Located in Mponta, Sitia Municipality, on the eastern side of Crete in Greece is a small community airfield known as Sitia Public Airport. The citizens of Sitia can use the facility to get the help they need. The airport is situated north-northwest of the city center, one kilometer away.

On June 7, 1984, the first plane touched down at Sitia Airport, marking the beginning of its operational history.

SX-BHF was the tail number of a Dornier Do-228 flown by Olympic Airways. This flight was a trial run to see how well the airport and its handling services worked. Exactly two days later, on June 9, 1984, the airport opened to the public. The airport was officially renamed v, which translates to “Municipal Airport of Sitia.” The inaugural flight, OAL 7001, landed at 10:30 a.m. on the same day. The first flight from Rhodes arrived on June 13th, and a flight from the nearby island of Karpathos landed the following day, on June 14th.

A new terminal building and control tower was opened for business on May 20th, 1993. A total of 550 m2 has been taken up by the brand-spanking new fittings. In May of 2003, a brand new runway measuring 2,074 meters in length and orientated at 05/23 was finished.

There are now three brand-new taxiways and two brand-new airplane stands. In addition, a temporary facility encompassing 1,000 m2 has been erected in place of the previous terminal building. Airport operations were relocated to a new terminal on January 13, 2016. The brand-new structure covers an area of 7,500 m2.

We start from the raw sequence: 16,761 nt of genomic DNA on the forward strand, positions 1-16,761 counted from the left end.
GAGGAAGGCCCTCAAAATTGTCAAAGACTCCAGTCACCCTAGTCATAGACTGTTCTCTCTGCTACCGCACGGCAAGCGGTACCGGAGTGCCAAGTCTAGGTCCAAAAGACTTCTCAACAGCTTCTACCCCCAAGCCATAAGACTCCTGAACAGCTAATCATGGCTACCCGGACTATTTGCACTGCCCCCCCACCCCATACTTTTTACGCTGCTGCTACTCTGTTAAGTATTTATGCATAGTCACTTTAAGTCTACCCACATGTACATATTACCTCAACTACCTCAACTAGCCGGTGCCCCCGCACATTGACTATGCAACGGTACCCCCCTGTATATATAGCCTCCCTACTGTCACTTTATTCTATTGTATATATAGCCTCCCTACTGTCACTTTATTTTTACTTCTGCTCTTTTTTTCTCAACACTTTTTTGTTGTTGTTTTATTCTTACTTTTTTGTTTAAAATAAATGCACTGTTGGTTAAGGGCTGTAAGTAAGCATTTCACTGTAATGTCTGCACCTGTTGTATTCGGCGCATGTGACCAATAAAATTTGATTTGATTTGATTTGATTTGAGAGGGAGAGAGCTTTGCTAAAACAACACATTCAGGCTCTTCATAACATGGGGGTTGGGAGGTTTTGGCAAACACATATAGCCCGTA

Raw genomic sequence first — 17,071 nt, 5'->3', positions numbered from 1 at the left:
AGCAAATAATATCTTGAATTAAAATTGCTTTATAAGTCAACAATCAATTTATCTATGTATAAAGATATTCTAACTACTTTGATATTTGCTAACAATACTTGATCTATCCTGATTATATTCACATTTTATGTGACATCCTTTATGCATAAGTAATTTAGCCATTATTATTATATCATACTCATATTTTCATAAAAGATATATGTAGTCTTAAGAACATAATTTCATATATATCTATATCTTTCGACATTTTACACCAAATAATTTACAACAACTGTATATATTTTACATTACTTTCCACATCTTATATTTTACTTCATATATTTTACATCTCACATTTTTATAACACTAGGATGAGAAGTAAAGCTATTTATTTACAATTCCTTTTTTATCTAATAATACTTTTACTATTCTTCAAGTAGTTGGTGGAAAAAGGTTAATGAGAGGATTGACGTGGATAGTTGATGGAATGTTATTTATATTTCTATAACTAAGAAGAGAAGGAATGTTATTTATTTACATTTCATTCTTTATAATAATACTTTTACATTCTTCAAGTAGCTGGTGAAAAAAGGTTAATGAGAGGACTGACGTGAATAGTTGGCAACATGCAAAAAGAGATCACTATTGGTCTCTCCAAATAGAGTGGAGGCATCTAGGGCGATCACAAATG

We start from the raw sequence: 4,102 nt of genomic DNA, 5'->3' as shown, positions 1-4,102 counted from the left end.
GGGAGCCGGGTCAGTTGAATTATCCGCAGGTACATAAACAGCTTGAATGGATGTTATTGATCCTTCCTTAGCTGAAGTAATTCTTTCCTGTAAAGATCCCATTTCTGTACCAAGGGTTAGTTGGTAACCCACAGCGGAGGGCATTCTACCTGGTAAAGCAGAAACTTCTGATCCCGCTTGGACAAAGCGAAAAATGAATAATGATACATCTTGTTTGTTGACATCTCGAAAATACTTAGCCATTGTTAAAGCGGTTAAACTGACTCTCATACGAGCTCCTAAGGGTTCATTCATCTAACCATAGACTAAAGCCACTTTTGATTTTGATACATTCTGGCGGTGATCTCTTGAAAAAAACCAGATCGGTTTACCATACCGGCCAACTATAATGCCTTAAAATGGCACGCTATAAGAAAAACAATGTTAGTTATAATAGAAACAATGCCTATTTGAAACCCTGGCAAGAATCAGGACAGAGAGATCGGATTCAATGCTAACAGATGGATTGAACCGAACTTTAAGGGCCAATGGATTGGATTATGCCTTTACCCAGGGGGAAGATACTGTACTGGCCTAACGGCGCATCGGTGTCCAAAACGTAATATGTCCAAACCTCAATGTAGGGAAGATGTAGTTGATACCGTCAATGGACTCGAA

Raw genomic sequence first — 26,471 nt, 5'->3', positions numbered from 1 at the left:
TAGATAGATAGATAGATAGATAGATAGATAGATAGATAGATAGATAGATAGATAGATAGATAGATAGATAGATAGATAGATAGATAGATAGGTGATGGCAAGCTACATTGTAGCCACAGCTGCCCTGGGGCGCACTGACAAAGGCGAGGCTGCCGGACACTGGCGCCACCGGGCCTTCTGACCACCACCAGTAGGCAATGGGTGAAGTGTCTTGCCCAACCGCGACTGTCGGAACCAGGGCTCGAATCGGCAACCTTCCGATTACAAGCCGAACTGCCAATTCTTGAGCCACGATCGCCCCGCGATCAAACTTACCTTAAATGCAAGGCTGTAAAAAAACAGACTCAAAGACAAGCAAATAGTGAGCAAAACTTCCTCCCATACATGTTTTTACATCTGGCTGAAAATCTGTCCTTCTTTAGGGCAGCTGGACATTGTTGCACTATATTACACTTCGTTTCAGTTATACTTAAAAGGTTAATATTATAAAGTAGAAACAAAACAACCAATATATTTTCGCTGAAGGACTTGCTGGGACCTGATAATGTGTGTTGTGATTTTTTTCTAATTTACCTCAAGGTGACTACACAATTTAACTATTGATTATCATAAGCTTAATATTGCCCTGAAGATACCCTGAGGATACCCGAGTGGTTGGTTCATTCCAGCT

22 Least Busiest International Airport in US 2022/2023

Currently, the least busy international airport in America or the least used international airport in the US right now is the Tulsa International Airport. Following are the list of 22 other least-used international airports in the US right now

1. Tulsa International Airport 

2. Casper International Airport

3. Natrona International Airport

4. Birmingham International Airport

5. Shuttleworth International Airport

6. Huntsville International Airport

7. Bozeman Yellowstone International Airport

8. Great Falls International Airport

9. Glacier Park International Airport

10. Jackson-Medgar Wiley Evers International Airport

11. Gulfport Biloxi International Airport 

12. Portland International Jetport

13. Bangor International Airport

14. Albuquerque Sunport International Airport 

15. Moines International Jetport

16. Quad City International Airport 

17. Hector International Airport 

18. Grand Forks International Airport 

19. Minot International Airport 

20. T.F Green International Airport

21. Portsmouth Pease International Airport

22. Kansas City International Airport 

What is the world’s most deserted airport?

The world’s most deserted airport right now is the Mattala Rajapaksa International Airport.


You may wonder what is the world’s least busy international airports or what is the least used international airport in the USA today, we have taken the time to given you all you need to know in this content. Do let us know if there are other airports we are missing on this list.